London, Sep 9 Queen Elizabeth II became a cultural staple during her long and eventful reign. She was the most photographed woman in history — gracing the cover of ‘Time’ magazine at age three, the first of several such appearances — and was depicted on the big screen, the small screen, the stage, in music, and in art, says ‘Variety’ in a special report.
She is the subject of the Netflix original series ‘The Crown’, which follows the Queen from the 1940s to modern times and examines her relationship with the various prime ministers — Liz Truss was the 15th she invited to lead Her Majesty’s Government 48 hours before her passing — as well as with other figures, both within the Royal Family and outside it.
Over the show’s six seasons, each of which covers approximately a decade in her life, she has been portrayed by three different actors: Claire Foy, who won a Golden Globe for her portrayal, and Olivia Colman, who earned both a Golden Globe and an Emmy, and Imelda Staunton, who will portray the Queen in her 70s and 80s during the show’s fifth and sixth (also believed to be its final) season. Season 5 will premiere on Netflix in November this year, notes ‘Variety’.
Helen Mirren also memorably played the British monarch in the 2006 film ‘The Queen’, written by ‘The Crown’ creator Peter Morgan and directed by Stephen Frears. The film was set in the aftermath of Princess Diana’s death, a low point for the British royal family, and won Mirren a best actress Oscar for her performance, adds ‘Variety’.
Mirren went on to play Elizabeth again in the West End and on Broadway, in the stage hit ‘The Audience’.
The monarch also made an appearance in ‘Spencer’, played by Stella Gonet — the film stars Kirsten Stewart as her daughter-in-law Princess Diana — while the Queen’s early childhood was portrayed in the Oscar-winning 2010 film, ‘The King’s Speech’, starring Colin Firth, Geoffrey Rush and Helena Bonham.
The 2015 British comedy drama film ‘A Royal Night Out’ offered a fictionalised glimpse of the night Elizabeth (played by Sarah Gadon) and her sister Princess Margaret (Bel Powley) were allowed secretly to slip out of Buckingham Palace to join the crowds celebrating V-E Day on the streets of London in 1945.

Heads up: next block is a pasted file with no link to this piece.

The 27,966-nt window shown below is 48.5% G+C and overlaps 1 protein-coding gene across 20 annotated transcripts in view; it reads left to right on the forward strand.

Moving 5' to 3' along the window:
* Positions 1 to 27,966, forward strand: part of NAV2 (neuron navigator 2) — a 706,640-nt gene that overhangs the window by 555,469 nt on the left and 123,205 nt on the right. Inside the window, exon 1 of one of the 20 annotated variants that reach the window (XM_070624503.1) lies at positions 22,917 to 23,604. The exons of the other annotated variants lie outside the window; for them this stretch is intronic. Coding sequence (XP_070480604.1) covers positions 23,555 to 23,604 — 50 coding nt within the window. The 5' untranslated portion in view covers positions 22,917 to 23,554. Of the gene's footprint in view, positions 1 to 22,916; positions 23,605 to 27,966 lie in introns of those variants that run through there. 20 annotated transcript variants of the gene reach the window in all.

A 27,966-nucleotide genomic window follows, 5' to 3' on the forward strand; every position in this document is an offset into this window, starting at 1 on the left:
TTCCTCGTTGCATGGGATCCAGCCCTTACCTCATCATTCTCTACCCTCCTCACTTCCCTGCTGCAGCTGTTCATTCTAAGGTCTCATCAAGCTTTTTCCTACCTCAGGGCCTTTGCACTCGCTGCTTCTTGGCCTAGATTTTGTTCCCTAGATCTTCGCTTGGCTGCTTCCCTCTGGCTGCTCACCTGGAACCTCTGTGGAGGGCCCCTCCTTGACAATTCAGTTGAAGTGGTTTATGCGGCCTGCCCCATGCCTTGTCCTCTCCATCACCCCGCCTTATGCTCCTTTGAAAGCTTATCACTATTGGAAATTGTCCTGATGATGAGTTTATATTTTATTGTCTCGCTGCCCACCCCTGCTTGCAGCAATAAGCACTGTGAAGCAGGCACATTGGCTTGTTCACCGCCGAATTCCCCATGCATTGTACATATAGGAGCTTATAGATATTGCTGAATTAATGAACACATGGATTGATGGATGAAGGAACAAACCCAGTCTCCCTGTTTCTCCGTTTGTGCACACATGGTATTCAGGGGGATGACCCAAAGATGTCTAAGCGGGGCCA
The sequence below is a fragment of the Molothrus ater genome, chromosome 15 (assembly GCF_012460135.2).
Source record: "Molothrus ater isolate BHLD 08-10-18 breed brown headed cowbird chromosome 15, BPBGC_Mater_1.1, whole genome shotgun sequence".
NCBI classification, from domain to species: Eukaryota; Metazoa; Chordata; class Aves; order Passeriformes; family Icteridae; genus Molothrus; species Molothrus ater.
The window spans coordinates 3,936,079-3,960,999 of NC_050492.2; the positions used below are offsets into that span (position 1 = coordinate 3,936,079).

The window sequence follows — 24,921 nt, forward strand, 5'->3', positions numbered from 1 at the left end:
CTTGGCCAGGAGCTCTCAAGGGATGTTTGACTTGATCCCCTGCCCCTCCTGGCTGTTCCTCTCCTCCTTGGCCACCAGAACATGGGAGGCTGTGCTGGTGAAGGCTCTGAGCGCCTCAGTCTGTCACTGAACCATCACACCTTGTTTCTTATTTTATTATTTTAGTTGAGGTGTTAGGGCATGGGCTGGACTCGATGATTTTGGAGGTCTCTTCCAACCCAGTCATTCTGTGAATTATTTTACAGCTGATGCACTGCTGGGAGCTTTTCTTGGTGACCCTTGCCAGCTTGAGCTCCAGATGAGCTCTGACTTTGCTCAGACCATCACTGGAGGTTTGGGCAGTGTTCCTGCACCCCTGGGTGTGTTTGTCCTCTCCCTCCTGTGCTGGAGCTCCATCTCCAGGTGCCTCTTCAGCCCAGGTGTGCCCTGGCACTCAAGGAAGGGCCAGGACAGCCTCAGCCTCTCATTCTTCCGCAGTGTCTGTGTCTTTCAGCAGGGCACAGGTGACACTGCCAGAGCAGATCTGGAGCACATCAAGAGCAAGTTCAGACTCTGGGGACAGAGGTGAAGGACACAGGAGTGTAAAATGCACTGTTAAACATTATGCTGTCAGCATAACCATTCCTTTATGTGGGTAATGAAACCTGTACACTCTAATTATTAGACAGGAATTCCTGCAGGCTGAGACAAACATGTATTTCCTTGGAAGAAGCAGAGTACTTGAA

In 2016, the Queen, played by Penelope Wilton, was a character in ‘The BFG’, Steven Spielberg’s adaptation of the book by Roald Dahl and ‘The Naked Gun: From the Files of Police Squad!’ also tackled the British monarch, according to ‘Variety’ — literally.
In this 1988 comedy, Leslie Nielsen’s character uses a running tackle to save the Queen from what he wrongly believes to be an assassination attempt. The actress who plays her in the film, Jeannette Charles, has made a career of royal impersonation, standing in as Elizabeth in about 20 movies and TV programmes over a 40-year period.
In animated form, notes ‘Variety’, the Queen in her Cinderella-like royal coach survived an attempted robbery of her crown in the 2015 film ‘Minions’ and a rear-ending by Homer Simpson in a 2003 episode of ‘The Simpsons’ (titled ‘The Regina Monologues’).
She wasn’t so lucky in a 2012 episode of ‘Family Guy’, in which a high-speed chase of her carriage ends in a royal fatality, and in 2007, according to ‘Variety’, an episode of ‘South Park’ sparked outrage after it showed her dying by suicide on the throne. She also made an appearance in Gary Janetti’s short-lived animated comedy ‘The Prince’, which ran for one season on HBO Max.
In 2022, the Queen delighted viewers around the world by guest-starring in a video with Paddington Bear. In the skit, which was filmed at Windsor Castle and broadcast before the Platinum Jubilee concert, Paddington is invited to the Queen’s abode for tea where chaos ensues.
At one point in the video that went viral globally, the bear offers Her Majesty a marmalade sandwich fished out of his hat, as he tells her: “I always keep one for emergencies.” In response, the Queen replies, “So do I” and opens her handbag to pull out a marmalade sandwich of her own.